Glad to see colleagues from across the sector at yesterday’s training event run by Understanding ModernGov – HEinFE, HEIs, alternative providers etc. Broad range of topics discussed and debated. Interesting input from all presenters; legal, policy, models of support. Useful to re-visit some of the legal aspects the approach taken at De Montfort (which is flagged as an example of good practice) where several work streams are being taken forward – many of which are evident in a range of HEPs – so very positive to see. Some providers have opted out of DSA-QAG audit for NMH support. Notably Cambridge and Imperial but of interest today were a couple of ‘less well resourced’ HEPs opting out because of pragmatic reasons: not least the bureaucratic burden this places on already stretched resources.
The notion of complexity of support needs was mentioned again as it is in the recent Welsh Government commissioned report especially in reference to dyslexia. As I understand it the line which DfE/SLC (in HE that is) have taken is that dyslexia is a disability for DSA purposes and as they are following the Equality Act 2010 then the logical conclusion might be that it is a disability. However, it could be political expediency because of the DSA context and debates there have been recently within the sector. It doesn’t look like that’s the case in the schools sector: you could be dyslexic but not considered disabled because the support required is not ‘complex’ enough and/or your SpLD is ‘mild’. Not sure where the case law is on this but it would be interesting to see in terms of the debate around reasonable adjustments.
Also discussions about at what point the provider is legally obligated to provide reasonable adjustments for someone without the necessary paperwork to indicate an impairment. Anticipatory adjustments (such as inclusive teaching practice) should be in place. The potential for providers to pay for assessment/diagnosis (I use this term but apparently there doesn’t have to be a ‘diagnosis’ rather the emphasis is on the impact of a physical or mental impairment) as a reasonable adjustments was also suggested since legally providers are not allowed to charge for a reasonable adjustment.
Most HEPs are referring out to diagnosticians such as GPs and educational psychologists and providing financial help with paying for this, so whether this is seen as illegal is open to question. But then the idea of whether the provider could insist on paperwork was discussed. Taking a reasonable approach was mentioned. So with some learners it is very evident that there is an impairment but when 100+ students a year are walking in and saying they ‘think they might be dyslexic’ for instance; is it reasonable to put in place a DSA-equivalent support package until you find out for definite? If you can provide some level of support until you can get a clearer picture this may prove reasonable (perhaps!). Greg Boone from the Department for Education did say that re-assessment for SpLD students who are already diagnosed pre-16 was being reviewed. See this BBC story for more on this.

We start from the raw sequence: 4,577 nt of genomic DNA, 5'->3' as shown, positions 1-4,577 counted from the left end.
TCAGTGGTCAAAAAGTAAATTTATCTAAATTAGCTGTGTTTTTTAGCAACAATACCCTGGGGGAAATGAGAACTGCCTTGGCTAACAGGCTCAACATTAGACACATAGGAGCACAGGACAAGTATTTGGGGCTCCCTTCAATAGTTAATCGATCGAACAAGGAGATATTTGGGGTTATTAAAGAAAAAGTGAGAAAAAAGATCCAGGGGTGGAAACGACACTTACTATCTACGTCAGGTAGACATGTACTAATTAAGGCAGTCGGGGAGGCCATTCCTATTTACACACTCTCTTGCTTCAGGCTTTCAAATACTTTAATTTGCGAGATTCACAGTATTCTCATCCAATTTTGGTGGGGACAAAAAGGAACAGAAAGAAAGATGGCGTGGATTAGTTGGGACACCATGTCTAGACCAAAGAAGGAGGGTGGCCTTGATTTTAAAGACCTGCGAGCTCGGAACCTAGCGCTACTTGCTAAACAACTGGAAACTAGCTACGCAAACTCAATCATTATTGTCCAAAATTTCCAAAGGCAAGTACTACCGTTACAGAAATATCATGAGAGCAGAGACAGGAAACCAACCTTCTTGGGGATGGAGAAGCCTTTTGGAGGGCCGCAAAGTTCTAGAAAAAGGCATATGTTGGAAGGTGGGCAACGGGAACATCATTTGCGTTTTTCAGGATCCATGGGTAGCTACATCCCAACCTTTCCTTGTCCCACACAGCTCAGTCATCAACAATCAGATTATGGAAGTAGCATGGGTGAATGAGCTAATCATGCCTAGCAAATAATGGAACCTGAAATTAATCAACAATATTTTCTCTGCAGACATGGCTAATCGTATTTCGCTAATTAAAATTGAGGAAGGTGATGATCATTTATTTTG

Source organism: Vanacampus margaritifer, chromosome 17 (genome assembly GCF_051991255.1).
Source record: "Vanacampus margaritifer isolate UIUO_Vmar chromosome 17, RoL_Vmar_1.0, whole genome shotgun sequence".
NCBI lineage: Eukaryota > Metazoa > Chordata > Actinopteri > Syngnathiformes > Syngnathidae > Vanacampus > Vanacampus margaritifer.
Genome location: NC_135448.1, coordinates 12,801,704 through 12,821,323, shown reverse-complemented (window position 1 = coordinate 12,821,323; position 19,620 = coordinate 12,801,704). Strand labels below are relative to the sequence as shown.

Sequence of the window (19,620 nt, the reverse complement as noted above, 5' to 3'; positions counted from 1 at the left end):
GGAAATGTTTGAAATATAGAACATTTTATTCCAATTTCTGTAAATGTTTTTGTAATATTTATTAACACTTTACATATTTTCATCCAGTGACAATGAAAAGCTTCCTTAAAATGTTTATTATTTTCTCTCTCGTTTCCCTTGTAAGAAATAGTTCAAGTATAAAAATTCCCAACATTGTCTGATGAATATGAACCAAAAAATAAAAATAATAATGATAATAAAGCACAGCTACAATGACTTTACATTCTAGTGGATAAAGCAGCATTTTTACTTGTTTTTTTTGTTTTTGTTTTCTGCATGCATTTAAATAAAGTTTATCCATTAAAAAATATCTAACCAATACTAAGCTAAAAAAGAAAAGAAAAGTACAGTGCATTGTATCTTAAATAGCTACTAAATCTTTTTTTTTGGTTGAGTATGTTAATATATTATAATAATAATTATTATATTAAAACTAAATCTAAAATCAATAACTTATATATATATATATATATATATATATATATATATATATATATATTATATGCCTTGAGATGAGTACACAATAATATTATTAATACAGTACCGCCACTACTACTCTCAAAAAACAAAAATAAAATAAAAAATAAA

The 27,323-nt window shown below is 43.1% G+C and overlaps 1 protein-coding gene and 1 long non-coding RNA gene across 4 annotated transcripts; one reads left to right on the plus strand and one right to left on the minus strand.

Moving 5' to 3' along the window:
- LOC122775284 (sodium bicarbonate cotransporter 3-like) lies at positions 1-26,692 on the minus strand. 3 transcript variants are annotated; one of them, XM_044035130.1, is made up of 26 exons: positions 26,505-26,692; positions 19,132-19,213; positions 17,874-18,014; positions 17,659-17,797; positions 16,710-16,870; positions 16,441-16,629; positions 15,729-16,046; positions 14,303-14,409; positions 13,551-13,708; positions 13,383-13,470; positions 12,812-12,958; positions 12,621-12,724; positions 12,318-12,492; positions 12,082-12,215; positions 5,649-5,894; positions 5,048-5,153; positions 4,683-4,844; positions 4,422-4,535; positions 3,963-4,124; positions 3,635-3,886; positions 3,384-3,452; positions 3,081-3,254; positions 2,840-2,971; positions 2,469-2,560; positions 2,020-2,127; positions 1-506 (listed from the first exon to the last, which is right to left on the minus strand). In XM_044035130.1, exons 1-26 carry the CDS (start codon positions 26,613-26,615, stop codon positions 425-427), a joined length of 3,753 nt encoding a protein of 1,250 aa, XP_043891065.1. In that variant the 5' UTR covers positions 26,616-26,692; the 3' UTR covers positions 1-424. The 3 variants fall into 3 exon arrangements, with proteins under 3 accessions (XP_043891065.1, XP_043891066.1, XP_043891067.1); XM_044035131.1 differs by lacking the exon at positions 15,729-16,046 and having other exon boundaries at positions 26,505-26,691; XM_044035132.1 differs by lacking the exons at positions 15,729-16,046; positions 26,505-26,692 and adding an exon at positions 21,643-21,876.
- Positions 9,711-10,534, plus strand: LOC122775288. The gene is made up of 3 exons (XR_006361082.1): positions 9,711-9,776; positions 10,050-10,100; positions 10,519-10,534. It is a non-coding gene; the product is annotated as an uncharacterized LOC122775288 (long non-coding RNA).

One of the policy instruments which complicates the picture in HE of course, is that reasonableness is partly based on other funding which is available, namely DSA for UK students. So in those cases it would likely be reasonable that you ask the students to make a claim for DSA at which stage they would need to provide confirmation of impairment to SFE/SLC. It is unlikely to be seen as reasonable that you provide a DSA-equivalent package for students who are eligible for, but refuse to apply for DSA.
Employment case law suggests that many cases are thrown out because a disability cannot be established so this is something which clearly is a contentious area and SLC now insist on paperwork which definitely establishes impairment as defined by the Equality Act before DSA will be disbursed – therefore not sure why that wouldn’t be the case for an HEP – i.e. not putting support in place until an EA2010 defined impairment is established. But it was suggested that SLC might be acting illegally*. As usual, in the area of disability and HE, there is very little case law to rely on to guide the sector and policy guidance is ambiguous (ECU guidance suggests that finances may not be an excuse for HEPs given the overall resources which are available but advice today seemed to suggest that it depends – on how big a provider you are and what else you have been doing in relation to support for disabled students).
*As a postscript to this, I read this morning in an archived NADP jiscmail posting, that SFE’s emphasis is now on demonstrating impact and for some students that have previous paperwork they might ask them to get more recent information that demonstrates impact. Which is in line with the Equality Act 2010.